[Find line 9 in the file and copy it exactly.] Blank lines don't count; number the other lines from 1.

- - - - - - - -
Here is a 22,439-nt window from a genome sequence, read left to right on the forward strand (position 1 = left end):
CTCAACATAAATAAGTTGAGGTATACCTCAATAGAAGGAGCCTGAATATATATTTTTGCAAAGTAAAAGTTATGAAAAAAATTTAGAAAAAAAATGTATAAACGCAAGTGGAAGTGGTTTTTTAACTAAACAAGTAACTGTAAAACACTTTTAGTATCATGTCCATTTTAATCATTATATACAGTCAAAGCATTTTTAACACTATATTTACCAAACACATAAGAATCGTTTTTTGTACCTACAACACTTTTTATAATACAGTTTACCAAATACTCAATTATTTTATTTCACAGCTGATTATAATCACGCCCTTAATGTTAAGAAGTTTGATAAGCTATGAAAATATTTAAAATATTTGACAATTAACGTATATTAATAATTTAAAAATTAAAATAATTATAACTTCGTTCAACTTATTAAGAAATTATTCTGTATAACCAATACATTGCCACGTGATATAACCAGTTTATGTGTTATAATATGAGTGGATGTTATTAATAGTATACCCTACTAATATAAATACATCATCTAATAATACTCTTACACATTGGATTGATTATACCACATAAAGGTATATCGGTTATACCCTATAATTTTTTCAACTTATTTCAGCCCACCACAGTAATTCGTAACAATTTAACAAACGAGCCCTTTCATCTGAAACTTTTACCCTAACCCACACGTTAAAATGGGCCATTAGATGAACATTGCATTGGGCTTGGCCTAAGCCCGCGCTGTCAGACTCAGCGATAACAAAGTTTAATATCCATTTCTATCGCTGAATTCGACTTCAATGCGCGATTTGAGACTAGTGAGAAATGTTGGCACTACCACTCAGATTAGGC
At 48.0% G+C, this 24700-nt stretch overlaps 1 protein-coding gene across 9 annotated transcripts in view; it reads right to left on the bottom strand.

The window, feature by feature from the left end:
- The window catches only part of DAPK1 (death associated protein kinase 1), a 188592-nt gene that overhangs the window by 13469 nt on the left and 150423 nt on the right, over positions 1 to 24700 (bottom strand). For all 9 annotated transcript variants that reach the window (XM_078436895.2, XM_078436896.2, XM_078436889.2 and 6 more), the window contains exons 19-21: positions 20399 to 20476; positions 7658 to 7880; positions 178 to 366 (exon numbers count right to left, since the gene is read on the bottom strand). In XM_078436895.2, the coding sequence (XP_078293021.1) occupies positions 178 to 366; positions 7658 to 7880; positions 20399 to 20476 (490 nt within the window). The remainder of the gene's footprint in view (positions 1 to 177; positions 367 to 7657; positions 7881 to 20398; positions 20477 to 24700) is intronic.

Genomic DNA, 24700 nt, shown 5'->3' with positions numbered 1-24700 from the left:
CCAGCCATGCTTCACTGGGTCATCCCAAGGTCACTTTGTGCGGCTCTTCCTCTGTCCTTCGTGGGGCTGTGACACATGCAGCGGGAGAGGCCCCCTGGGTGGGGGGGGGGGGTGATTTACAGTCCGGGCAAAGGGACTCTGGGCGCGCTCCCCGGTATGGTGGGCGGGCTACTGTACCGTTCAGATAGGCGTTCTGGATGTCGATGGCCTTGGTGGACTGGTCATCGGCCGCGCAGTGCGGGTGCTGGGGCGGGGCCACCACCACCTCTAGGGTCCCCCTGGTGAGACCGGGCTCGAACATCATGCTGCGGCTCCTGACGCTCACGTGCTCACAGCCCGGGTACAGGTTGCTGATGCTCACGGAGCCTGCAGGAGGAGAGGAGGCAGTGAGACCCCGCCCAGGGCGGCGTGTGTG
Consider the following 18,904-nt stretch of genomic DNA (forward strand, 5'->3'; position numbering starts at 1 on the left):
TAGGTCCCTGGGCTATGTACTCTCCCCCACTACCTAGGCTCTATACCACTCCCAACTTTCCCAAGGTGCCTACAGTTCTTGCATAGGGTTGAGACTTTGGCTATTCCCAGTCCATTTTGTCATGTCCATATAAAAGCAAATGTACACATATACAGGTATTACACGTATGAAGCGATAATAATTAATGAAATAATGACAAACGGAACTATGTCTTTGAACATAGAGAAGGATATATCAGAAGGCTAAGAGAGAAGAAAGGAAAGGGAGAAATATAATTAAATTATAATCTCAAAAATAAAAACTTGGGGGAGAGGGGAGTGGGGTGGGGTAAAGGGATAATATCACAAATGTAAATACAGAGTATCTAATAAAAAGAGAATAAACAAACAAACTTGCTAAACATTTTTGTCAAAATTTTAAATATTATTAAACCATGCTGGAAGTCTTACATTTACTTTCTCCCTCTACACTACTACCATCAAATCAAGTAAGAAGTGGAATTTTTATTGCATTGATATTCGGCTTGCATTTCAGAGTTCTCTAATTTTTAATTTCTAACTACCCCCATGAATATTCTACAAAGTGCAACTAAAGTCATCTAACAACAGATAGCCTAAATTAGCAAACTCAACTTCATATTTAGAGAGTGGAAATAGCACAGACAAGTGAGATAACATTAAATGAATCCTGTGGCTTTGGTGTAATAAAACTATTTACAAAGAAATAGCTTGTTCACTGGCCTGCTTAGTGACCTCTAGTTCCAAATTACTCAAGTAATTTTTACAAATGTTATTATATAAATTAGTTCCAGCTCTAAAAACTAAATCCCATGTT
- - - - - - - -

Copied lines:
TAGGTCCCTGGGCTATGTACTCTCCCCCACTACCTAGGCTCTATACCACTCCCAACTTTCCCAAGGTGCCTACAGTTCTTGCATAGGGTTGAGACTTTGGCTATTCCCAGTCCATTTTGTCATGTCCATATAAAAGCAAATGTACACATATACAGGTATTACACGTATGAAGCGATAATAATTAATGAAATAATGACAAACGGAACTATGTCTTTGAACATAGAGAAGGATATATCAGAAGGCTAAGAGAGAAGAAAGGAAAGGGAGAAATATAATTAAATTATAATCTCAAAAATAAAAACTTGGGGGAGAGGGGAGTGGGGTGGGGTAAAGGGATAATATCACAAATGTAAATACAGAGTATCTAATAAAAAGAGAATAAACAAACAAACTTGCTAAACATTTTTGTCAAAATTTTAAATATTATTAAACCATGCTGGAAGTCTTACATTTACTTTCTCCCTCTACACTACTACCATCAAATCAAGTAAGAAGTGGAATTTTTATTGCATTGATATTCGGCTTGCATTTCAGAGTTCTCTAATTTTTAATTTCTAACTACCCCCATGAATATTCTACAAAGTGCAACTAAAGTCATCTAACAACAGATAGCCTAAATTAGCAAACTCAACTTCATATTTAGAGAGTGGAAATAGCACAGACAAGTGAGATAACATTAAATGAATCCTGTGGCTTTGGTGTAATAAAACTATTTACAAAGAAATAGCTTGTTCACTGGCCTGCTTAGTGACCTCTAGTTCCAAATTACTCAAGTAATTTTTACAAATGTTATTATATAAATTAGTTCCAGCTCTAAAAACTAAATCCCATGTT